Monday, 15 May 2017

Asylum Denied to Refugees who Sheltered Snowden

Lawyer Robert Tibbo with the refugees who sheltered Snowden in 2013
Is it a coincidence?

Four people who came to Hong Kong at different times and filed refugee claims were recently rejected at the same time. They have 14 days to appeal, but could face imminent detention and deportation.

One is from the Philippines, and the others are from Sri Lanka. The one common thread is that they helped house NSA whistle-blower Edward Snowden for two weeks in their homes when he was in Hong Kong in 2013.

Edward Snowden hid in Hong Kong for two weeks
"The Immigration Department rejected their cases on the foundation that the department did not believe the asylum seekers assisted Mr Snowden... The decisions are completely unreasonable," said Robert Tibbo, their Canadian lawyer, accusing the government of not complying with international obligations.

It seems the Immigration Department reactivated these four cases after the story of the four harbouring Snowden was revealed last September in a story in the National Post and in Oliver Stone's film Snowden, starring Joseph Gordon-Levitt, who has also appealed for help for the refugees.

The movie and the media have shone a spotlight on the plight of refugees in Hong Kong which is hardly a walk in the park. Many refugees are in limbo in the city for many years, unable to work, waiting for their cases to be processed. Some get desperate and start dealing in drugs which increases their chances of getting caught and if they do, they can find themselves in even worse situations.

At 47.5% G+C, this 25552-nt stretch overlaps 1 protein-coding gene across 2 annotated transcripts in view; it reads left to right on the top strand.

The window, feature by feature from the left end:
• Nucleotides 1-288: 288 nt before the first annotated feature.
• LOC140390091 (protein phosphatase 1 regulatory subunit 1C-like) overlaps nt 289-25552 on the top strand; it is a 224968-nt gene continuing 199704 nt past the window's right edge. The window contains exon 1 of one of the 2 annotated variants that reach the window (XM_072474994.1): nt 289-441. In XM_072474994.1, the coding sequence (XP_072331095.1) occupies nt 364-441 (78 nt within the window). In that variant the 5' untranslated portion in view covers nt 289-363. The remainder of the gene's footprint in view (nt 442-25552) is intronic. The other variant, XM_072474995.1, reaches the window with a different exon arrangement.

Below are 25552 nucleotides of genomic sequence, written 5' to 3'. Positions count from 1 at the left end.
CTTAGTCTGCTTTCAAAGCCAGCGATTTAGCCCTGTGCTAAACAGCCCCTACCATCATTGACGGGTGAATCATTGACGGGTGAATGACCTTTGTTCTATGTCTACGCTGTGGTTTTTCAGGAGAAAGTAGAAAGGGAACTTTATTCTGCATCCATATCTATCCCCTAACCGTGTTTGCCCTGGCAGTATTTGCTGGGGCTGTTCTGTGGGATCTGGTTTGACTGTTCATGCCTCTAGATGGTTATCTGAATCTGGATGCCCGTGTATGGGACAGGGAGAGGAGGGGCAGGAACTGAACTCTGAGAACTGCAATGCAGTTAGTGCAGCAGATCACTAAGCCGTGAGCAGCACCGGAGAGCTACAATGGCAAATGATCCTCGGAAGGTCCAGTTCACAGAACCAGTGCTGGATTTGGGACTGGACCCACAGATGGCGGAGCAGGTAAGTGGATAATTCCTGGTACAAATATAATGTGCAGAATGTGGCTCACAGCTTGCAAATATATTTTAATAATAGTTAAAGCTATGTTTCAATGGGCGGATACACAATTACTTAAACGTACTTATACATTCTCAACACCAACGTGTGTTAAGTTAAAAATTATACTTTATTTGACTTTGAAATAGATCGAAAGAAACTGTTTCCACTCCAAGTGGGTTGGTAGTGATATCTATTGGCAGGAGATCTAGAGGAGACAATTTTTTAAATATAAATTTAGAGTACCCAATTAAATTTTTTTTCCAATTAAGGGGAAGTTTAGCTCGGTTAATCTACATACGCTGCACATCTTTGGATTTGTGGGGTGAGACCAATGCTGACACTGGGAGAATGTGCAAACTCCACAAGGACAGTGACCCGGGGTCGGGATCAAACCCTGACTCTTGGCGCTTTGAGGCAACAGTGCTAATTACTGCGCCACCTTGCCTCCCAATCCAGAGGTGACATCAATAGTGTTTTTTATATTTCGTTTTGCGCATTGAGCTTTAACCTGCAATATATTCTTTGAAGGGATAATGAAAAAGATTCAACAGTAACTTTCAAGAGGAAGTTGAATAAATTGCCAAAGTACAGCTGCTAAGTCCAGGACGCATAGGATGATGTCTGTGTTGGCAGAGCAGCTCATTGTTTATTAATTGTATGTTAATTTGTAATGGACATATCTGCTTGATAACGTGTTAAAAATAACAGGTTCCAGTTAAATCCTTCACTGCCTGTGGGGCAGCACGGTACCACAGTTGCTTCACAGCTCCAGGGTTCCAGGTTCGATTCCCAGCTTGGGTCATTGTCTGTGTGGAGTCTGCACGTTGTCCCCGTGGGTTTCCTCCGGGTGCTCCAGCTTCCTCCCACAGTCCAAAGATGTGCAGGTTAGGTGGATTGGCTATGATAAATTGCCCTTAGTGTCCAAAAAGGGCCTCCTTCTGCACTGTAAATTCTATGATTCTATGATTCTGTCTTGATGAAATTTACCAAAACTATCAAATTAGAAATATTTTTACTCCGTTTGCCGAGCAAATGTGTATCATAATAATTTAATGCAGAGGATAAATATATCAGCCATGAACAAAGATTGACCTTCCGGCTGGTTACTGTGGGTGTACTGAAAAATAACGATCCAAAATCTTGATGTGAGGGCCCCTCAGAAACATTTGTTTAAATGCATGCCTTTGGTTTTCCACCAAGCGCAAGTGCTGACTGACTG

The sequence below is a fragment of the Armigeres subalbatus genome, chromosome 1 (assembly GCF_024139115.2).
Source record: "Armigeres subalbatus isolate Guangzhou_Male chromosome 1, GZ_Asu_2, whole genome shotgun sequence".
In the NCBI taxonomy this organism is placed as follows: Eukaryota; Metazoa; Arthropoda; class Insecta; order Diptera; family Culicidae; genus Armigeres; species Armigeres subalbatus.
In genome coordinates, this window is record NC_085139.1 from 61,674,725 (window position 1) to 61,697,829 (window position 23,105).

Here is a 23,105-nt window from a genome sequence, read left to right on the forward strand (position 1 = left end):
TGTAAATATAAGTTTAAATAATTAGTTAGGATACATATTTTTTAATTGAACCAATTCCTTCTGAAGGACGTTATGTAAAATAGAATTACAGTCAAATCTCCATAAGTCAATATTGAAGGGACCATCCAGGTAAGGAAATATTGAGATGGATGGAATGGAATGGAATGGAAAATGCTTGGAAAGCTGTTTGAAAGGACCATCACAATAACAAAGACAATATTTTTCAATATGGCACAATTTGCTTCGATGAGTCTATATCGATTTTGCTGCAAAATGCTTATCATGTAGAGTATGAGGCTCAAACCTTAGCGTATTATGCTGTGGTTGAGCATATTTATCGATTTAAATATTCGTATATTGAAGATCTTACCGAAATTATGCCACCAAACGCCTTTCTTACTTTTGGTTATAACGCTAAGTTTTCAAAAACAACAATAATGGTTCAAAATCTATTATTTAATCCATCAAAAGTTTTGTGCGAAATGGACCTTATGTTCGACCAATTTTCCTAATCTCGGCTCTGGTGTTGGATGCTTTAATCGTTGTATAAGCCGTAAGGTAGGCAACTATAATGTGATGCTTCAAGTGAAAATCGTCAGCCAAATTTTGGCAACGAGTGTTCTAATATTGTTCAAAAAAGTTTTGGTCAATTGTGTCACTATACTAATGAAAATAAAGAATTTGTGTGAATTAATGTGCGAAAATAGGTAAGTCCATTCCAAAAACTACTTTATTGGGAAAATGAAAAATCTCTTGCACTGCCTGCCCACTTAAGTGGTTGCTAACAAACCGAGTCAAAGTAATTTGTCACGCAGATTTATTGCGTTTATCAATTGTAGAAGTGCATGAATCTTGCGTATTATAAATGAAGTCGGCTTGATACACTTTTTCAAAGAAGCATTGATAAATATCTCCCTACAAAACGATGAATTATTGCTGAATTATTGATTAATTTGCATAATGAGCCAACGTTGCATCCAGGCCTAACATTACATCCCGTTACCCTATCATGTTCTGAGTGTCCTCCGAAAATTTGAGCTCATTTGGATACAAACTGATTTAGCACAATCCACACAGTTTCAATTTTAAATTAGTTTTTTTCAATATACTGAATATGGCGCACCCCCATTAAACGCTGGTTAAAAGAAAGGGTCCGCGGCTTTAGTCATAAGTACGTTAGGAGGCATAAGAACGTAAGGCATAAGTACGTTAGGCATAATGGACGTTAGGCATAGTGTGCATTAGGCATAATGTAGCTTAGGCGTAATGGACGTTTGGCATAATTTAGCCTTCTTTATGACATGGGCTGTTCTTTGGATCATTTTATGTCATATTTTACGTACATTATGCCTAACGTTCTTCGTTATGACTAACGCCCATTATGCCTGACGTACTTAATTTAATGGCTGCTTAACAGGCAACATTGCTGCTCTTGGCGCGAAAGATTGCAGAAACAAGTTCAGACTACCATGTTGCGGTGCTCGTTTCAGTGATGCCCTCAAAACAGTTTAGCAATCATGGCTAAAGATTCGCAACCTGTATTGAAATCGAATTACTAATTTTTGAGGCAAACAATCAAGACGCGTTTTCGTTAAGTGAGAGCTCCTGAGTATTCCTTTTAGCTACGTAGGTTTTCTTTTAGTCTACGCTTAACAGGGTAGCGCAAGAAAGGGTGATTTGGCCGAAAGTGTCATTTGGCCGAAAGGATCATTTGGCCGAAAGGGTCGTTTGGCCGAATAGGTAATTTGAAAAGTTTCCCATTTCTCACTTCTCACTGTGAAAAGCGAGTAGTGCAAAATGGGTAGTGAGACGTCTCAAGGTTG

Joseph Gordeon-Levitt in the movie Snowden
In the case of these four, Tibbo believes his clients were singled out for helping the former NSA and CIA contractor.

"I felt they already had the decision to reject the clients written up a long time ago... Their screening was expedited not to protect them, but to dispense their cases," he said.

However, a spokesman for the Security Bureau said the "accusation that the Immigration Department targets any particular claimants or categories of claimants is unfounded and not true."

He said the Immigration Department will continue expediting the screening of claims "with a view to clearing the backlog of claims pending screening as soon as possible."

As of March, there were 8,956 claims pending decision.

When the four heard their fate, they have been terrified ever since, worried that they may be deported at anytime.

They have already lodged applications to Canada and are waiting to hear back -- and we hope for their sake they will hear some good news very soon.

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